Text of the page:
A technical malfunction redirected some 240 tons of radioactive groundwater at a Fukushima nuclear power plant in Japan being released into the wrong place. The basements of buildings located on the site have been flooded even though they were not intended to be used.
Initially, on April 10, workers at the Tokyo Electric Power Company (TEPCO) noticed that water levels in buildings that should have been pumping water out were actually rising.
Two days later, they discovered that four pumps that were not intended to be used at the time were actually operating. They were shut down on April 13 but, by that time, the contaminated water had flooded the basements.
“Those pumps are normally used to reverse the flow of water or to send the water to other destinations when problems arise in pumping the water to the original destination,” the Asahi Shimbun reported.
“Regardless of what kind of building you may be talking about, it’s important to always make sure that your basement is properly sealed, and that water will be properly channeled in the event of a flood,” explains Andrew, owner of Aqua Tech Waterproofing.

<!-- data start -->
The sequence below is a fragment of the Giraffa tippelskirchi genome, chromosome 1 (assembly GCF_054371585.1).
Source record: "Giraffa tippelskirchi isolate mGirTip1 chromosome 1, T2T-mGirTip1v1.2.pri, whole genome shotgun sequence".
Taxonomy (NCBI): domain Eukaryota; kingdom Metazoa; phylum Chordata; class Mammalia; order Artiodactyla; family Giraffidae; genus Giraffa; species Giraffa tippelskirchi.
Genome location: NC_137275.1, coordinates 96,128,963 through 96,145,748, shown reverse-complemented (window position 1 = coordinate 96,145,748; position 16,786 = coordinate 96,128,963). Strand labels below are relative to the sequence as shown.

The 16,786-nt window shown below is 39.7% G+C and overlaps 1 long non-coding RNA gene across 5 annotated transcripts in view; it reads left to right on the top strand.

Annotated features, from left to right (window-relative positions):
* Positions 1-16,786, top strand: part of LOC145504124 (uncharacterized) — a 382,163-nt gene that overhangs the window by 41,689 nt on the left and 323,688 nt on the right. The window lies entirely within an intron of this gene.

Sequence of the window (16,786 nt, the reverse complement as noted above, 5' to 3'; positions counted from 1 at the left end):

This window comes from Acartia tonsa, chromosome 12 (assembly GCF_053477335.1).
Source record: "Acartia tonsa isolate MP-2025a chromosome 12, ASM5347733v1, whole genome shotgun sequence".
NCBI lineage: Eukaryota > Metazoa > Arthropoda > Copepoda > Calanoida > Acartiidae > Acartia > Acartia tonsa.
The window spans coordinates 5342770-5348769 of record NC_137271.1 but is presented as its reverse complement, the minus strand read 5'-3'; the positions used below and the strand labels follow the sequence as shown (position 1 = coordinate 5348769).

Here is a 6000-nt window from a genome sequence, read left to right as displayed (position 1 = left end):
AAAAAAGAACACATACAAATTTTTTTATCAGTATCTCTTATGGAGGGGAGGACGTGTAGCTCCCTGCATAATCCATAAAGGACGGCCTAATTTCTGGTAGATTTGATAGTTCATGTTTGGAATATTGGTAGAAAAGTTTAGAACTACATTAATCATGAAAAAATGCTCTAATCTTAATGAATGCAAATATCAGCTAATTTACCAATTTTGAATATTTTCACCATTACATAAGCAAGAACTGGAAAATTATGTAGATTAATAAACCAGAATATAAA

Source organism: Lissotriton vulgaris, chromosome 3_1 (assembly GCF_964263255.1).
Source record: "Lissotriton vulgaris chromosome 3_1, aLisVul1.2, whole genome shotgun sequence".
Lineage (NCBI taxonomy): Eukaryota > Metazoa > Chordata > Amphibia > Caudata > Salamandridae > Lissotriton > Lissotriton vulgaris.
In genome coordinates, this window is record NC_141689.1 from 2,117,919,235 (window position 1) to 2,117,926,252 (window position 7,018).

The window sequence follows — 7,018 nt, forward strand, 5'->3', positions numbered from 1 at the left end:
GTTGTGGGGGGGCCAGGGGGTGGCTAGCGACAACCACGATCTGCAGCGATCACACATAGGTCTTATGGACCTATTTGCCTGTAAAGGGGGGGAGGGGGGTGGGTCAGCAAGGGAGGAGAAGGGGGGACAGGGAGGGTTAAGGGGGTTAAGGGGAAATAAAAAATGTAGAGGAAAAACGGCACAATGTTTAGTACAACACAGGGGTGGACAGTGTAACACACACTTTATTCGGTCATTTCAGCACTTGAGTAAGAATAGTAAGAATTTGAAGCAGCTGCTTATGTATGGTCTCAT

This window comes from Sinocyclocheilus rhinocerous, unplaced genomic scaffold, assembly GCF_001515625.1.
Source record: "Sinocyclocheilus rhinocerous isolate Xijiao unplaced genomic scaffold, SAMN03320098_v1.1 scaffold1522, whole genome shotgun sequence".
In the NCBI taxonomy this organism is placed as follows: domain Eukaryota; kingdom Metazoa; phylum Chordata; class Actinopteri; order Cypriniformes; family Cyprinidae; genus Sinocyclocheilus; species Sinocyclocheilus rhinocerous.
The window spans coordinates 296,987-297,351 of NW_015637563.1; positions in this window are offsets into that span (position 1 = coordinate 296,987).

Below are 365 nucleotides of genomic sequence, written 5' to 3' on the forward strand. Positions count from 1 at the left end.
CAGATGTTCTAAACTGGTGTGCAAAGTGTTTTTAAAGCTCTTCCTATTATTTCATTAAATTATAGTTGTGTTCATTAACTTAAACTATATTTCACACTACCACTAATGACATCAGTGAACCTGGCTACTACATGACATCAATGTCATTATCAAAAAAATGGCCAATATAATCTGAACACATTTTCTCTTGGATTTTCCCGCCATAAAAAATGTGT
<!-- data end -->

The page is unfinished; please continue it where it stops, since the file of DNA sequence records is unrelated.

In a separate incident on the same day, the company reported a leak of nearly a ton of contaminated water from a damaged storage tank.
TEPCO told Kyoto News that the water had particularly high levels of radionuclides. The number reached 37 million becquerels per liter of accumulated Cesium but the safe limit is only 25 becquerels or less.
The public expressed concerns about the water reaching the ocean, drinking sources, or even other homes, but TEPCO said that it has no means to do so. Evidently, the basements were built for storage of contaminated overflow, but they were not meant to be used at the time. However, the Nuclear Regulation Authority has instructed the company to keep a close eye on the situation and clean it up as soon as possible.
“Regardless of what kind of building you may be talking about, it’s important to always make sure that you’re basement is properly sealed, and that water will be properly channeled in the event of a flood,” explains Andrew, owner of Aqua Tech Waterproofing.
TEPCO has been criticized for poor management in the past, even in the wake of destruction caused by the earthquake and tsunami of 2011. This kind of malfunction is not necessarily the result of that tragedy, and it will be interesting to see who catches the most blame.